It's just this one special ingredient that makes the difference. Dear readers, if you haven't met this culinary wonder, let me introduce you now to my new friend 새우젓. What was that, you ask? My friend's name is saewoojeot, pronounced "say-oo-jawt," and in English is best described as "salted shrimps."
Honestly, it is no understatement to say that saewoojeot has revolutionized my kimchi making. Oh wow. I love kimchi in all its many forms, but one of my favorites for the past few years has been the cubed radish kimchi 깍두기 (kkakdugi). It's deeply-flavored, crunchy and refreshing, and it's a wonderful aid to digestion. A while ago I shared one recipe that I'd been working off of, but to be honest, it didn't quite hit the mark for me. I've been trying various kkakdugi recipes here and there in the meantime, pursuing this holy grail, and now I think I have finally found the recipe for me.
I've always been in suspense after mixing up a fresh batch of this radish kimchi, waiting impatiently for it to ferment and for the flavors to develop. Wondering if it will taste the way I know it ought to taste. Then being left slightly disappointed each time I tasted my successive kkakdugi attempts. So when it came to this one, let me tell you I was utterly transported with joy I was when I realized this was it!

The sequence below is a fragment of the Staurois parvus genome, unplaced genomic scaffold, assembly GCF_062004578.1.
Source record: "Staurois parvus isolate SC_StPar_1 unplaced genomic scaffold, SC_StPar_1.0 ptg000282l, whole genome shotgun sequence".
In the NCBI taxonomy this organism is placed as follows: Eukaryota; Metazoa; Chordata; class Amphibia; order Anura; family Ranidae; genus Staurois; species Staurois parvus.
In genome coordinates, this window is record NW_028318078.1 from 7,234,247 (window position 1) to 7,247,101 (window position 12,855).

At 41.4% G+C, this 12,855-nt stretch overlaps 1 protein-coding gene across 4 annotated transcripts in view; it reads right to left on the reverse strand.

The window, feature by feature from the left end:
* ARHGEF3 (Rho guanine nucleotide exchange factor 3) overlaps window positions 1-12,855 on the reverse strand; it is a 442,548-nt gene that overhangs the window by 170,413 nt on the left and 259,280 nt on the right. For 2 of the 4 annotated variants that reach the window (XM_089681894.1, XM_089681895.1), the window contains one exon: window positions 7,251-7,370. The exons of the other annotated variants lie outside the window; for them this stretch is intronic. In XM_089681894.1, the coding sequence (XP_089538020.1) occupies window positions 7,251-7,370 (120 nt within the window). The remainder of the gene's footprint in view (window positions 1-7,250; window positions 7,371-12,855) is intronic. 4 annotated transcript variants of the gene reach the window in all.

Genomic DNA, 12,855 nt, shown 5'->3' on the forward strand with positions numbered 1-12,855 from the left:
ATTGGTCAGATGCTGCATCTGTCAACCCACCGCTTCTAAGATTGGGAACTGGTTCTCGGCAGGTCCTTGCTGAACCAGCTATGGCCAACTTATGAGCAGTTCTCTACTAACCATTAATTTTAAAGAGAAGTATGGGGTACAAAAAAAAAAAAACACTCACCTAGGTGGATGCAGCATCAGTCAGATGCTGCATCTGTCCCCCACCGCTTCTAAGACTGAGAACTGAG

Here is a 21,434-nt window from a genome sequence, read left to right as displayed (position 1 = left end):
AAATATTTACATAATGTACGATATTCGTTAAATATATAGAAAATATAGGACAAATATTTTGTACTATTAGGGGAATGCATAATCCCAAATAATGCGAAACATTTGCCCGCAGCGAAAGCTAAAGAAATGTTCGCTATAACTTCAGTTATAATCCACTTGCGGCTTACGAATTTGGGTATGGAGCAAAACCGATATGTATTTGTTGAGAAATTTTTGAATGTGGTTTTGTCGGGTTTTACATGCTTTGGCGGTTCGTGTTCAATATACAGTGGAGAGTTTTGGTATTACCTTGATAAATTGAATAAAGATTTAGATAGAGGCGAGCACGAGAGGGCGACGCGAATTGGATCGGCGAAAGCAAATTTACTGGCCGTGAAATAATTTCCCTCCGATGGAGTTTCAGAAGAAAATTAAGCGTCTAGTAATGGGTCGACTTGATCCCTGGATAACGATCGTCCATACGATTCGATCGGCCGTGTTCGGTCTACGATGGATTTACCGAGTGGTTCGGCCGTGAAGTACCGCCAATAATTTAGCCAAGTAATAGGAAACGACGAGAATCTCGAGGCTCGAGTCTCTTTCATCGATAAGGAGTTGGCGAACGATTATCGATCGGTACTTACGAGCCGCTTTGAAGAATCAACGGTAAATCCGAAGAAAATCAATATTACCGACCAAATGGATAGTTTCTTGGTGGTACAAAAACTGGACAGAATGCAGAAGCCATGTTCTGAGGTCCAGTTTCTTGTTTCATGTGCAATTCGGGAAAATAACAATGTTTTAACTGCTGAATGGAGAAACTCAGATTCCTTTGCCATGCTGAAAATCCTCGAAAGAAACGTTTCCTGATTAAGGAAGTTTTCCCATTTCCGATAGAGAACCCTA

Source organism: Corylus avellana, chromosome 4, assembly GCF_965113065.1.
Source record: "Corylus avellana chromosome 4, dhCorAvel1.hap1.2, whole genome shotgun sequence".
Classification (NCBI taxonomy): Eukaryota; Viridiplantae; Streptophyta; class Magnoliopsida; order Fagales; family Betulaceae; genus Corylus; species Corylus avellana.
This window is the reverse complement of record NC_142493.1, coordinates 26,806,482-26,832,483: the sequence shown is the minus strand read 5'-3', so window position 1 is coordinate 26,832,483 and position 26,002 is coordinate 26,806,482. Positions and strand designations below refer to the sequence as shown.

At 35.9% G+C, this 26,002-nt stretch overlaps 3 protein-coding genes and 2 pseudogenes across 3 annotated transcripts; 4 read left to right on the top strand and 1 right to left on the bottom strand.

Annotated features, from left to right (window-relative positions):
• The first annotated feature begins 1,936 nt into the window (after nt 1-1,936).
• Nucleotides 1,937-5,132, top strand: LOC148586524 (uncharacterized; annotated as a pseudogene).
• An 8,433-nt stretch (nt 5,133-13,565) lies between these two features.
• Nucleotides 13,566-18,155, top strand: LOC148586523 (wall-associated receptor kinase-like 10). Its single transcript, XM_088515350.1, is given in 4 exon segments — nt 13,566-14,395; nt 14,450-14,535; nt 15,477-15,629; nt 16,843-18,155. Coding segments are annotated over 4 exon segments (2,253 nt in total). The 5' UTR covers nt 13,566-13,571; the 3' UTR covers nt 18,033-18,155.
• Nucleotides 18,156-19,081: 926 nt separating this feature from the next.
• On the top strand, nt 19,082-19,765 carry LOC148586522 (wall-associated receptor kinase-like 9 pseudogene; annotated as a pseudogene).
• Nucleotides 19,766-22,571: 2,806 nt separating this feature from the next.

Unlike several other recipes I've tried, this one requires saewoojeot. These salted shrimps are suuuuper salty and briny, but they give a depth of flavor that was never had before. And I think it is what makes all the difference. So where did this wonderful recipe come from? From Hyosun Ro, blogger behind "Eating and Living." Using the finest Korean radish for this kkakdugi (my experimentation shows why you shouldn't use regular daikon), I made it pretty much exactly as she directs, although I did omit the raw fresh shrimp.
For ease of mixing and mincing the ingredients of the kimchi paste, I used an immersion stick blender (though a small food processor would be another great option). Make sure you take the time to massage the paste onto each cube of radish--with disposable gloves, this process is a breeze and will ensure the best kimchi.
So grab yourself a jar of saewoojeot next time you're at a Korean market and then head on over to check out Hyosun's recipe. You won't be disappointed!
Quick Korean lesson:
The Korean radish used in kkakdugi is known as...
mu (Revised Romanization)
moo (my pronunciation guide for you)
The Korean language is written using Hangeul, a phonetic alphabet system of consonants and vowels. Each syllable is written to fill the space of a square and includes a starting consonant (or place holder for syllables starting with a vowel sound), a vowel, and sometimes a final consonant.
It is easy to learn how to write mu, because we're just working with a single syllable! ㅁ = "m" and ㅜ = the "oo" sound (transliterated properly as "u"). So stack them into the space of a single square, working top to bottom, and you get 무! Pretty cool, hunh?
Bonus question of the day: Where else on this post can you spot the ㅜ ("oo") vowel?